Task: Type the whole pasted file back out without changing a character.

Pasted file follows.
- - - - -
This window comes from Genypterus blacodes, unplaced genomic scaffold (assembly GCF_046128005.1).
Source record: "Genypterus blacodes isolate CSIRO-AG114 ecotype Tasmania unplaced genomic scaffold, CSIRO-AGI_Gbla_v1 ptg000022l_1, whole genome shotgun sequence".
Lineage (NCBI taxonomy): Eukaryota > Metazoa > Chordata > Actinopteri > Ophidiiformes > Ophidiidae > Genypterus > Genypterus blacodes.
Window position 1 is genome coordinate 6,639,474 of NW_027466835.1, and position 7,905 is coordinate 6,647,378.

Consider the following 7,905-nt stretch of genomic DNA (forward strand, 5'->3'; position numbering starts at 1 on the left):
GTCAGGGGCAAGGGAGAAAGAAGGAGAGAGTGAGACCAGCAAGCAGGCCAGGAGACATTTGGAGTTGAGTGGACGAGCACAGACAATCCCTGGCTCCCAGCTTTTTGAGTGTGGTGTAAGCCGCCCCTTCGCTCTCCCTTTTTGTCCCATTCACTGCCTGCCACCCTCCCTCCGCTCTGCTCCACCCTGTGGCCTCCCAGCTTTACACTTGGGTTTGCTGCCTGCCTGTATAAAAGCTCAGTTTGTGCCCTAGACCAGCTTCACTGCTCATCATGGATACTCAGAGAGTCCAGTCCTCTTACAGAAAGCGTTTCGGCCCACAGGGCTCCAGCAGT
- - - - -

This window comes from Genypterus blacodes, unplaced genomic scaffold (assembly GCF_046128005.1).
Source record: "Genypterus blacodes isolate CSIRO-AG114 ecotype Tasmania unplaced genomic scaffold, CSIRO-AGI_Gbla_v1 ptg000022l_1, whole genome shotgun sequence".
Lineage (NCBI taxonomy): Eukaryota > Metazoa > Chordata > Actinopteri > Ophidiiformes > Ophidiidae > Genypterus > Genypterus blacodes.
Window position 1 is genome coordinate 6,639,474 of NW_027466835.1, and position 7,905 is coordinate 6,647,378.

Consider the following 7,905-nt stretch of genomic DNA (forward strand, 5'->3'; position numbering starts at 1 on the left):
GTCAGGGGCAAGGGAGAAAGAAGGAGAGAGTGAGACCAGCAAGCAGGCCAGGAGACATTTGGAGTTGAGTGGACGAGCACAGACAATCCCTGGCTCCCAGCTTTTTGAGTGTGGTGTAAGCCGCCCCTTCGCTCTCCCTTTTTGTCCCATTCACTGCCTGCCACCCTCCCTCCGCTCTGCTCCACCCTGTGGCCTCCCAGCTTTACACTTGGGTTTGCTGCCTGCCTGTATAAAAGCTCAGTTTGTGCCCTAGACCAGCTTCACTGCTCATCATGGATACTCAGAGAGTCCAGTCCTCTTACAGAAAGCGTTTCGGCCCACAGGGCTCCAGCAGT